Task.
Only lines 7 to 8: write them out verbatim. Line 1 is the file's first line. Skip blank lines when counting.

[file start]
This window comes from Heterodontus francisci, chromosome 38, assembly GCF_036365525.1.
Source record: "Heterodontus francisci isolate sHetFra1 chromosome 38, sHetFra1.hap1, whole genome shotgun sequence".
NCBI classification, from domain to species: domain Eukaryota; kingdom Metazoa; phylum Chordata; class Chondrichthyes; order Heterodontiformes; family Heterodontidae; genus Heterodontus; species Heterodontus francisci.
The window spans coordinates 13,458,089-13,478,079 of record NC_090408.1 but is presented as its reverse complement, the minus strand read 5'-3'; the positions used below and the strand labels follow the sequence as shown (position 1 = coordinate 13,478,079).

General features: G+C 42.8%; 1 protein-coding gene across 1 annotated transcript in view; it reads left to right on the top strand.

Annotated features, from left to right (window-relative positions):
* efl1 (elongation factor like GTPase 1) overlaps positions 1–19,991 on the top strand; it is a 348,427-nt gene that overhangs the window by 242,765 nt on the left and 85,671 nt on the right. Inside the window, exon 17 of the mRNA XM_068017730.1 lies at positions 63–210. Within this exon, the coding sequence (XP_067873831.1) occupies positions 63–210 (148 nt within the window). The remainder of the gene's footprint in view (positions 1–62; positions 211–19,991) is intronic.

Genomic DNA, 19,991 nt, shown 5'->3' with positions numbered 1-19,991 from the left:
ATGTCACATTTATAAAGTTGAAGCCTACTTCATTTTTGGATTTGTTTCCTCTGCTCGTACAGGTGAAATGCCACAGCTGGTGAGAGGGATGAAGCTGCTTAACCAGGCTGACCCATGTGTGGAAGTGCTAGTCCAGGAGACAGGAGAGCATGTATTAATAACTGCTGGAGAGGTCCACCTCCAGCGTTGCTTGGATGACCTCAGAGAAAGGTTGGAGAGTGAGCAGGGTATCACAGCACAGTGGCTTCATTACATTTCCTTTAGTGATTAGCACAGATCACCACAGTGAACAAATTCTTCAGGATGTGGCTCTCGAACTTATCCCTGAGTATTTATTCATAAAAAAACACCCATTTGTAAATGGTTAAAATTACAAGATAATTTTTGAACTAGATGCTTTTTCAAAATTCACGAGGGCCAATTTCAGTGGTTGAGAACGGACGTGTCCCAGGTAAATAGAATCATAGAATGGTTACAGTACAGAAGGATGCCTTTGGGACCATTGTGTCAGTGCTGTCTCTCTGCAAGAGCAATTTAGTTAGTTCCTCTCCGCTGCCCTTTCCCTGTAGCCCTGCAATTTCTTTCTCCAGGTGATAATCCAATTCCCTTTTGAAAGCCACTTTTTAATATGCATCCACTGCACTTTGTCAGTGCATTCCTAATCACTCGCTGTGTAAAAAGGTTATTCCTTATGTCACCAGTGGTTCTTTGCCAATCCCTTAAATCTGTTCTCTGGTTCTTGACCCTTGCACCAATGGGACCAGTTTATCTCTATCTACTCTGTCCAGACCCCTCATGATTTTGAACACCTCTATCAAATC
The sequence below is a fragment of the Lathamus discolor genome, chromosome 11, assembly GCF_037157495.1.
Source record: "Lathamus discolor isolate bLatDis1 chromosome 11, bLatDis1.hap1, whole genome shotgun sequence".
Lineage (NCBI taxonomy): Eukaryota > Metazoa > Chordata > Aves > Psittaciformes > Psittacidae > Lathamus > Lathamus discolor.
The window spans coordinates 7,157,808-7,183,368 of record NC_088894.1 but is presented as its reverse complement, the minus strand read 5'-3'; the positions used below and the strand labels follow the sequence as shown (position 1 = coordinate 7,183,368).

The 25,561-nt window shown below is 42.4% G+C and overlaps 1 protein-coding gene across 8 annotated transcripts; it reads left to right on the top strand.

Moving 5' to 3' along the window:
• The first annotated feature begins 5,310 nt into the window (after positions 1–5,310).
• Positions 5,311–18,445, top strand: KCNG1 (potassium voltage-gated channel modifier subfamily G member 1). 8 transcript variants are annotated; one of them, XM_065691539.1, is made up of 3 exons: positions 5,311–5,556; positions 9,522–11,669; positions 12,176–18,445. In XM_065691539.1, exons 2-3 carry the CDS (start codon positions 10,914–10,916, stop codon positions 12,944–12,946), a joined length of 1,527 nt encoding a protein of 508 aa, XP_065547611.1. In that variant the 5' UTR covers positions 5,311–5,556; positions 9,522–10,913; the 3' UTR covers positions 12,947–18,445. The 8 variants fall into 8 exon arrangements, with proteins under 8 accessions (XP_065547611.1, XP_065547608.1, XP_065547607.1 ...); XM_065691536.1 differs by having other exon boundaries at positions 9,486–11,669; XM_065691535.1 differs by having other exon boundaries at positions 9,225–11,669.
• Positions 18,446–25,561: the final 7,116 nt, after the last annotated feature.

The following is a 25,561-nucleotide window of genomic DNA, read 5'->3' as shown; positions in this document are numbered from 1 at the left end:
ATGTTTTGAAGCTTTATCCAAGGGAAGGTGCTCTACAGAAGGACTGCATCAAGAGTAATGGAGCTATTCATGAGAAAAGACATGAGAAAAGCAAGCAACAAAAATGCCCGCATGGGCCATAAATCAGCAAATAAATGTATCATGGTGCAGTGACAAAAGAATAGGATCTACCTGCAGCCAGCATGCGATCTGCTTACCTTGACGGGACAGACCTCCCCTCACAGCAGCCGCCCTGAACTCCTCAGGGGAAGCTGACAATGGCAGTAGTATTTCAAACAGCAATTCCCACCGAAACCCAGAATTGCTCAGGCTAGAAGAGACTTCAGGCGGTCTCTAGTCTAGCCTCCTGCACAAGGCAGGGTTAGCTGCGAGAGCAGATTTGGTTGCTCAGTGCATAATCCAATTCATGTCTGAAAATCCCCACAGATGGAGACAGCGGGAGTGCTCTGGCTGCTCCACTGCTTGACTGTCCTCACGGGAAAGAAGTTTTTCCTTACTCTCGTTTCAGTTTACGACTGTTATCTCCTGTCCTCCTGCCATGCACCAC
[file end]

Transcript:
* efl1 (elongation factor like GTPase 1) overlaps positions 1–19,991 on the top strand; it is a 348,427-nt gene that overhangs the window by 242,765 nt on the left and 85,671 nt on the right. Inside the window, exon 17 of the mRNA XM_068017730.1 lies at positions 63–210. Within this exon, the coding sequence (XP_067873831.1) occupies positions 63–210 (148 nt within the window). The remainder of the gene's footprint in view (positions 1–62; positions 211–19,991) is intronic.

Genomic DNA, 19,991 nt, shown 5'->3' with positions numbered 1-19,991 from the left: